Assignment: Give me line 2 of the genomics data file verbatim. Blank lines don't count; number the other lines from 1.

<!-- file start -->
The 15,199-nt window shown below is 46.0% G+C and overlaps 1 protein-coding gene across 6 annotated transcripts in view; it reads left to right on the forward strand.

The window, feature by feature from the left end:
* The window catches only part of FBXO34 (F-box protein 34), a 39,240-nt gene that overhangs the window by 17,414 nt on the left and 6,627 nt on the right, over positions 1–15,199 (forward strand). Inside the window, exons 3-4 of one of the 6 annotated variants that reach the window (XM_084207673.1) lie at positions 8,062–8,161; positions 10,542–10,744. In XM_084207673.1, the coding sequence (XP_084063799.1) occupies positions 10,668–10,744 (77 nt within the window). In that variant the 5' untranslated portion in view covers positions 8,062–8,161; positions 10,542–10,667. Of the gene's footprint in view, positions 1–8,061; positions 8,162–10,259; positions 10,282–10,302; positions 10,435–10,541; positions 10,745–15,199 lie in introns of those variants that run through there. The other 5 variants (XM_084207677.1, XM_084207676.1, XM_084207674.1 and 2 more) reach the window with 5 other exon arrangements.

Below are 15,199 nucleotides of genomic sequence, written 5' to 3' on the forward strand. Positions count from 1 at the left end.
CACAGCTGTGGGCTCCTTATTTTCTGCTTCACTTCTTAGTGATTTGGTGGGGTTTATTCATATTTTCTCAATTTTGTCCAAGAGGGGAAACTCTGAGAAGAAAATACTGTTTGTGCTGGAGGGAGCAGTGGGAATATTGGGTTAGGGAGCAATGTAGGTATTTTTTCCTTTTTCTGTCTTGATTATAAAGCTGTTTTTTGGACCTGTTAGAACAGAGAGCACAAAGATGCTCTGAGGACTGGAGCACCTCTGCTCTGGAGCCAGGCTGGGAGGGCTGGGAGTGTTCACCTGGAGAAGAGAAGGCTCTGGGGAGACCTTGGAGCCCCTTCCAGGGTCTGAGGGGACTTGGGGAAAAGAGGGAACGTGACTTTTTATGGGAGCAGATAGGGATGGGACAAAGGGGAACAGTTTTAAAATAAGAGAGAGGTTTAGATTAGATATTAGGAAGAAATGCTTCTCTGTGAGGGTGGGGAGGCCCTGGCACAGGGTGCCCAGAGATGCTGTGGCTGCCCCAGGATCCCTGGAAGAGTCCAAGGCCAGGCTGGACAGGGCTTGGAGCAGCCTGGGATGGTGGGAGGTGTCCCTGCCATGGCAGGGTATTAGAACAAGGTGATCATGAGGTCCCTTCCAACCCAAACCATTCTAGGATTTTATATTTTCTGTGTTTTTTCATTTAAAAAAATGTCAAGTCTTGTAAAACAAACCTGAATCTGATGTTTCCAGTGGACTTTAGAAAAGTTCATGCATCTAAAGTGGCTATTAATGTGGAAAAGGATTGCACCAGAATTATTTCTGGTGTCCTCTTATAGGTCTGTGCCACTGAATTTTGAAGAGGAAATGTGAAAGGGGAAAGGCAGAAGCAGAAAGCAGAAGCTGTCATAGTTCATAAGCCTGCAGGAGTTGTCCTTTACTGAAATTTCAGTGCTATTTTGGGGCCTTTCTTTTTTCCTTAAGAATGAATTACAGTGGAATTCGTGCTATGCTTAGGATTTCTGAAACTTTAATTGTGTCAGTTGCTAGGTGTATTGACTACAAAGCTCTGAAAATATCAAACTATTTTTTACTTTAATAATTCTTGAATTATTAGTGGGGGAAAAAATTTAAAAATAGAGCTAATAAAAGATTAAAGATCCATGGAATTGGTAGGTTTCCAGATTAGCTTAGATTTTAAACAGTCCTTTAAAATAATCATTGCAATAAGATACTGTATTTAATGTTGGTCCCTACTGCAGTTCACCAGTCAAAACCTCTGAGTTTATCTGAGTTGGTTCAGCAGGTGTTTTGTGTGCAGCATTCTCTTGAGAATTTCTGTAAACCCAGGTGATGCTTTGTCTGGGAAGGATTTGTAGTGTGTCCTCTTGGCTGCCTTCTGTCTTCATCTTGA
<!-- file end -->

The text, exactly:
The window, feature by feature from the left end: